“And since you seem to have arrived safely back in Matrian…Federation space,” Abela grudgingly corrected herself, “You’re no longer a captain, acting or otherwise. You are the Director of the Department of Maintenance Operations. So go sit at the DoMO station and prepare to receive orders,”
“I will do no such thing!” Virgii snapped, hauling himself up to the command deck, “I was in command when we came across the Borg and the Fungaloids! Therefore I am in command of this situation!”
“No, that means this situation is your fault, and you should probably be court-martialled,” Lt. Wyer said calmly, “Not to mention that you apparently assaulted our Captain and Doctor.”
“We can do this the old-fashioned way if you like!” Virgii snapped at Abela, going into a fighting stance, “But I am in command here!”
“Oh please,” Abela rolled her eyes in a very human gesture, “You do realize that on Matria Prime the women are the combative sex, right?”
“I don’t care how much genetic enhancing you’ve had, I shall best you!”
“Um,” Wyer turned to Virgii and raised a finger.
“Shut it, Lieutenant!” Virgii snapped.
“Your funeral,” Wyer sighed.
“Shall we?” Virgii said, egging Abela on.
“If we must,” Abela shrugged.
“I am totally going to kill him,” Simplot fumed as she and Annerson rode the turbolift to Ops, “Assaulting us both! I have SUCH a headache!”
“Yeah, that’s more from the antidote than the sedative,” Annerson said quietly, one hand massaging her temple.
The doors slid open and Simplot stormed out, up to the second level, along the curved walkway, then up to the command deck.
“OK, fire up the internal sensors!” she barked as she climbed the last few steps, “I want to find the bastard that shot us up with… oh…”
Virgii was face-down on the deck, one cheek pressed against the cool stone floor. Abela was straddling his back, her feet intertwined in his and the veins in her forearms standing out as she pinned his arms behind him.
“I tried to tell you,” Wyer said mildly, “It was the Matrian men that were enhanced. The women have always been the fighters. And Colonel Abela was active for the first decade of the Gender Wars and is a highly trained combat expert,”
“Ow,” Virgii said softly.
“Now, are you going to behave?” Abela demanded. She looked at Simplot, “Or can we lock him up? Oh! Or better yet! A whipping!”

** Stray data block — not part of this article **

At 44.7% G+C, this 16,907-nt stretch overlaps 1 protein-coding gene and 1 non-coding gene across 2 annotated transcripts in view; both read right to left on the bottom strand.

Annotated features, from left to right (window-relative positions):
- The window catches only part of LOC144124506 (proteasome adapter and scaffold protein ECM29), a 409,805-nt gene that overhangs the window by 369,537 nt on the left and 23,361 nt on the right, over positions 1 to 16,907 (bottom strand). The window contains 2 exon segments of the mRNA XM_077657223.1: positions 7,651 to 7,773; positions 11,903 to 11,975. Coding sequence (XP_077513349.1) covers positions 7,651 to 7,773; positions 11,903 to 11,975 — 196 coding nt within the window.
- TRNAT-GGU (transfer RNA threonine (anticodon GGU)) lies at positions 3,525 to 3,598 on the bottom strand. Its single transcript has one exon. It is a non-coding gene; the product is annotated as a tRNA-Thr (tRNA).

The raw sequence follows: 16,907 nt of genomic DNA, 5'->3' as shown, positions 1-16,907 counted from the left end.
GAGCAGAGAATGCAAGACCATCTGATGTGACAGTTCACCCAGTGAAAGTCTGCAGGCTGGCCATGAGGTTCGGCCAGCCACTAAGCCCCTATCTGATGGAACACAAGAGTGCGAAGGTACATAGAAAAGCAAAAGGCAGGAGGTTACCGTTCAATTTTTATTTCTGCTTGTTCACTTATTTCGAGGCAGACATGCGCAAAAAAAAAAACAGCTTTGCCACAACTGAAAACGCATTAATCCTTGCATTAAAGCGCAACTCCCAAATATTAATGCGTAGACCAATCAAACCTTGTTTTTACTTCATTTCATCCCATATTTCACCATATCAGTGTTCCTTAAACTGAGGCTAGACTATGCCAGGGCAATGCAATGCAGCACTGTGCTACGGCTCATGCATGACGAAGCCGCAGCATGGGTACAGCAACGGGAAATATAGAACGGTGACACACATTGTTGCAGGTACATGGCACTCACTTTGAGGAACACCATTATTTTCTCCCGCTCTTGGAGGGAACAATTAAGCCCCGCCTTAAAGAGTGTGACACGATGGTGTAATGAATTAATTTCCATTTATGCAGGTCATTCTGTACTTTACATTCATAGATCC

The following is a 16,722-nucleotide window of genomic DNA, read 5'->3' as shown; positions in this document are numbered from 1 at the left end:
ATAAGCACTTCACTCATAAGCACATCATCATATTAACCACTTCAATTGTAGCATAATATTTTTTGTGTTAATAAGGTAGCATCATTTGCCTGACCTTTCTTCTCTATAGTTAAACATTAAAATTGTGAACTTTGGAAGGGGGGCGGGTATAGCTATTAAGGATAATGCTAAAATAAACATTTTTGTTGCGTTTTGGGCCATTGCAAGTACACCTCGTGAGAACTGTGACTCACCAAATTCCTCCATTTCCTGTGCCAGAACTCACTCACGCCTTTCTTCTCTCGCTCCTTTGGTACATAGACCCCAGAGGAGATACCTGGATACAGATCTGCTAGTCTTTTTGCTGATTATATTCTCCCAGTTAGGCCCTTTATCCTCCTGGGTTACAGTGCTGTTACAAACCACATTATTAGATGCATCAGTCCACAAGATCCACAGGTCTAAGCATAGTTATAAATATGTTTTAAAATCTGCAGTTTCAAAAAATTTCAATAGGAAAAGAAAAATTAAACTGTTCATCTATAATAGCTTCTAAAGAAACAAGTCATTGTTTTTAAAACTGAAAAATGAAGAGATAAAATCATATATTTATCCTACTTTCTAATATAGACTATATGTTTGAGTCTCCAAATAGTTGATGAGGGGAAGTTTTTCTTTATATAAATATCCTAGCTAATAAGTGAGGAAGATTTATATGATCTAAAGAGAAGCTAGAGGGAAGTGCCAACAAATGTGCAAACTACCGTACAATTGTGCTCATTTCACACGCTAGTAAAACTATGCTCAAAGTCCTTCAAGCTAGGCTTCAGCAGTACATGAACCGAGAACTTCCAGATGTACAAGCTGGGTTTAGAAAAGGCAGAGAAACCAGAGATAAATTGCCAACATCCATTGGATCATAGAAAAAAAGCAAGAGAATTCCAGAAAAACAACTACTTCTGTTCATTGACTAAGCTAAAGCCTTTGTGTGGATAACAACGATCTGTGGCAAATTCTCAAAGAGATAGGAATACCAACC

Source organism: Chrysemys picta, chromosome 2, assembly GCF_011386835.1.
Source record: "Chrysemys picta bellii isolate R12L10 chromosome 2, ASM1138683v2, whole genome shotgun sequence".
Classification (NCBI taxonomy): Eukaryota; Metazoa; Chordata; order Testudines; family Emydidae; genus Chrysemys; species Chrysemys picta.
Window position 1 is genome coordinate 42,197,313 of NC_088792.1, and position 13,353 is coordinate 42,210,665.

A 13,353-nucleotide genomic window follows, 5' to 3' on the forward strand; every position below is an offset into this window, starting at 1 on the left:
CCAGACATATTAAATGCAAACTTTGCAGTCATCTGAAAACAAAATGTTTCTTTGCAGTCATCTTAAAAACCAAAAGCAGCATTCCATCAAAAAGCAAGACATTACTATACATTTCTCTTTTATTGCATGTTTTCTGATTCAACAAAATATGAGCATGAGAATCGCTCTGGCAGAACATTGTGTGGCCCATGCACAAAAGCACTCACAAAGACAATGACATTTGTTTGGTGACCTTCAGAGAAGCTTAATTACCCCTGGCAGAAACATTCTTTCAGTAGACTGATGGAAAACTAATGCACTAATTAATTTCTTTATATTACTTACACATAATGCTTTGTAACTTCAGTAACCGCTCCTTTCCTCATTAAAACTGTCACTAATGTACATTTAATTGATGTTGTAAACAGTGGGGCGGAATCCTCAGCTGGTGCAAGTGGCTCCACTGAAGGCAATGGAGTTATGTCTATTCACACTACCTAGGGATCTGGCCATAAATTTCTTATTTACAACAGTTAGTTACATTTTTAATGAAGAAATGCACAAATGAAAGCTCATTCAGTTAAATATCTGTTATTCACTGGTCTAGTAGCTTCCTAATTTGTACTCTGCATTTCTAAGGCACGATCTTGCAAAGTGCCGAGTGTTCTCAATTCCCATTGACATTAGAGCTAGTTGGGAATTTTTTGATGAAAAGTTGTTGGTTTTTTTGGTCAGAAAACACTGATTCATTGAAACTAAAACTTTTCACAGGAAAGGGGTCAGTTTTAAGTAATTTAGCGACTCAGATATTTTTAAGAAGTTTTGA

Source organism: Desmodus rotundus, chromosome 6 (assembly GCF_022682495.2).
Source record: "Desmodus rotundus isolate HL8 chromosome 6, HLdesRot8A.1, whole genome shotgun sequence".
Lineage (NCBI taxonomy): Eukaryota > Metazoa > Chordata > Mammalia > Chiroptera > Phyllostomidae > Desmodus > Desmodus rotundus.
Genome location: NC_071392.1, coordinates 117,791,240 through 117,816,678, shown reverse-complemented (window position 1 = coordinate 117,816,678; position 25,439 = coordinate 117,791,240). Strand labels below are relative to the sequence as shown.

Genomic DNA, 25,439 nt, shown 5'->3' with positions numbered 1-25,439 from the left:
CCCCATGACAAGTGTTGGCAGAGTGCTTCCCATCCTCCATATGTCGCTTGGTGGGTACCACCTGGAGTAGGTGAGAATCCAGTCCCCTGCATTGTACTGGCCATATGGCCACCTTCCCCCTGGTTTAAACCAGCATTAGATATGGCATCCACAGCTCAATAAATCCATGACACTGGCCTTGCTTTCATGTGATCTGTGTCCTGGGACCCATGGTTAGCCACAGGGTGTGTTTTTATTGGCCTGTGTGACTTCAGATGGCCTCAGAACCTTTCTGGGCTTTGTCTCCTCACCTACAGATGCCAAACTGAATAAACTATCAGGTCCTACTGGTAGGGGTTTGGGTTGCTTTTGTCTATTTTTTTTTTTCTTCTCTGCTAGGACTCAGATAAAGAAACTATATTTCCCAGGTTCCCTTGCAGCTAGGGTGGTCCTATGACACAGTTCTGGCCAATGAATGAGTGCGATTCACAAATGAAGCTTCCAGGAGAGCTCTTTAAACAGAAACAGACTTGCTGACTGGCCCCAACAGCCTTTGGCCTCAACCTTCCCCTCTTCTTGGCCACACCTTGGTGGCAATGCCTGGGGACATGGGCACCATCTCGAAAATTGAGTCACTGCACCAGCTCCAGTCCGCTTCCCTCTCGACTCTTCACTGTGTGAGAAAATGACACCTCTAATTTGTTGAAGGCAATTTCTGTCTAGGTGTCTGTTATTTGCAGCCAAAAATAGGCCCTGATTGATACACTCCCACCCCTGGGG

“Maybe later,” Simplot said thoughtfully, “But if there really IS a Borg cube on the way,”
“There is,” Boxer said helpfully.
“Then we’re going to need him,” she looked at the two other Roadrunner officer, “All of them. It’s a bit late, but welcome to Starbase 341. I hope you’ll enjoy your assignments here, now that you’ve finally arrived,”
“Do we have a late policy that covers MIA for nine months?” Shurgroe asked Fissett.
“Your guess is as good as mine,” she shrugged.
The next hour was a scramble. Strobnick and Fisset had huddled over the science pulpit and determined that the cube should have arrived ten minutes before the Roadrunner. Boxer had voiced the hopeful opinion that maybe the cube hadn’t made it, or that maybe it had turned around to go home.
Nobody really believed in his ideas.
The Roadrunner crew spilled out of their ship into the city, this time feeling relatively confident that they were home for good as opposed to the brief visit they’d had several months ago. Unfortunately, there wasn’t time for anybody to celebrate.
“More…more…more…” Laarthi was saying to Crewman Thebridge, “OK! Hold it! Let me get these connected!”
“My arms is getting tired!” Thebridge warned her as he strained to hold a nutation modulator in place against one of Haven’s many shield generators.
“We don’t have time for antigrav!” Laarthi snapped as she attached the Federation device to the Matrian generator, “And unless you want the Borg to drain our shields in under ten seconds, we’ve got to get all these generators modified!”
“Goodies,” Thebridge sighed.
Up in the command center, Simplot, Abela and…grudgingly Virgii were gathered around the holo-table, planning strategy. A communications link with a Borg specialist at Starfleet Command had been opened, and a hologram of the blond woman’s grim face was hovering above the table. Queen Anselia was likewise linked in from her office down on the planet.
“Their first priority will be to eliminate your defences,” the Starfleet specialist said in a crisp, clear voice that left little room for argument, “They are likely to avoid destroying your ships outright, but only when they calculate that the probable potential of the ship to cause further damage outweighs the potential gains in new drones, technologies and materials. Your orbital habitat is likely to be a prime target for assimilation. I suggest you evacuate immediately.”
“Well…we only have a skeleton crew anyway,” Simplot shrugged, “Hey, is that a Borg implant around your eye?”
“None of your business,” the woman replied, “Now, Starfleet has determined that dispatching ships to your location is ill-advised. At maximum warp, they would reach your planet one week after the Borg completed their assimilation of the population.”
“What about this super-fast drive that Starfleet’s been working on?” Abela demanded, “You could have ships here in days with that!”
“We have no QS-capable ships at this time,” the specialist replied, “The technology is too dangerous to mount on existing ships, and the third Hummingbird-class vessel will not be ready for some time,”